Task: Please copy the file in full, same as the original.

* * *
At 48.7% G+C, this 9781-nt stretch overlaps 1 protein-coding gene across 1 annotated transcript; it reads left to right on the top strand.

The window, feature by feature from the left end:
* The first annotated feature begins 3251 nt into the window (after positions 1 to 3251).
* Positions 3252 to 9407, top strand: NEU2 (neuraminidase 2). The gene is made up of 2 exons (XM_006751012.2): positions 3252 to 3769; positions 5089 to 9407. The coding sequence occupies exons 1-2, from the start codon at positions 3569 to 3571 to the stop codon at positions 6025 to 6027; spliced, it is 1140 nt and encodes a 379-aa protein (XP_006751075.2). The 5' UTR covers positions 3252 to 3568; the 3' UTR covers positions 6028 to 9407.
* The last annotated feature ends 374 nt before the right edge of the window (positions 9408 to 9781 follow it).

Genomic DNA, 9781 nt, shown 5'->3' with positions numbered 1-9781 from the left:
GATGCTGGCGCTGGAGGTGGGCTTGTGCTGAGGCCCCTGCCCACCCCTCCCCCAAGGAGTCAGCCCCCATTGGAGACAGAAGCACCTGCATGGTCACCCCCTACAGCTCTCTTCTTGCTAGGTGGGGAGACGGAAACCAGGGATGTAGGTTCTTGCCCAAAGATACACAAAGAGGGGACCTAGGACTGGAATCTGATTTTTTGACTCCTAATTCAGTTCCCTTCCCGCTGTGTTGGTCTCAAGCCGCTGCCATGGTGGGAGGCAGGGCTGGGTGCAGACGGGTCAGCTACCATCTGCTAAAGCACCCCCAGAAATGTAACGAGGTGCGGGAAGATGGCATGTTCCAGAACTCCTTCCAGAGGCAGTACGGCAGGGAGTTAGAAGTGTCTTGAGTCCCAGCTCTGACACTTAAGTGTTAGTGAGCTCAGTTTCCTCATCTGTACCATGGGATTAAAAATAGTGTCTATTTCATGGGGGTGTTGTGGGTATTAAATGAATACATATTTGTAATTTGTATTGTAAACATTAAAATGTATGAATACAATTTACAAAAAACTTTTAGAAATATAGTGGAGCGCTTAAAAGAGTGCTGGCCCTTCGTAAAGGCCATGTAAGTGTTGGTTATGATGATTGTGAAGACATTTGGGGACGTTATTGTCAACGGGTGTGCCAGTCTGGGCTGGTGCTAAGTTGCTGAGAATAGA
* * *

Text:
At 48.7% G+C, this 9781-nt stretch overlaps 1 protein-coding gene across 1 annotated transcript; it reads left to right on the top strand.

The window, feature by feature from the left end:
* The first annotated feature begins 3251 nt into the window (after positions 1 to 3251).
* Positions 3252 to 9407, top strand: NEU2 (neuraminidase 2). The gene is made up of 2 exons (XM_006751012.2): positions 3252 to 3769; positions 5089 to 9407. The coding sequence occupies exons 1-2, from the start codon at positions 3569 to 3571 to the stop codon at positions 6025 to 6027; spliced, it is 1140 nt and encodes a 379-aa protein (XP_006751075.2). The 5' UTR covers positions 3252 to 3568; the 3' UTR covers positions 6028 to 9407.
* The last annotated feature ends 374 nt before the right edge of the window (positions 9408 to 9781 follow it).

Genomic DNA, 9781 nt, shown 5'->3' with positions numbered 1-9781 from the left:
GATGCTGGCGCTGGAGGTGGGCTTGTGCTGAGGCCCCTGCCCACCCCTCCCCCAAGGAGTCAGCCCCCATTGGAGACAGAAGCACCTGCATGGTCACCCCCTACAGCTCTCTTCTTGCTAGGTGGGGAGACGGAAACCAGGGATGTAGGTTCTTGCCCAAAGATACACAAAGAGGGGACCTAGGACTGGAATCTGATTTTTTGACTCCTAATTCAGTTCCCTTCCCGCTGTGTTGGTCTCAAGCCGCTGCCATGGTGGGAGGCAGGGCTGGGTGCAGACGGGTCAGCTACCATCTGCTAAAGCACCCCCAGAAATGTAACGAGGTGCGGGAAGATGGCATGTTCCAGAACTCCTTCCAGAGGCAGTACGGCAGGGAGTTAGAAGTGTCTTGAGTCCCAGCTCTGACACTTAAGTGTTAGTGAGCTCAGTTTCCTCATCTGTACCATGGGATTAAAAATAGTGTCTATTTCATGGGGGTGTTGTGGGTATTAAATGAATACATATTTGTAATTTGTATTGTAAACATTAAAATGTATGAATACAATTTACAAAAAACTTTTAGAAATATAGTGGAGCGCTTAAAAGAGTGCTGGCCCTTCGTAAAGGCCATGTAAGTGTTGGTTATGATGATTGTGAAGACATTTGGGGACGTTATTGTCAACGGGTGTGCCAGTCTGGGCTGGTGCTAAGTTGCTGAGAATAGA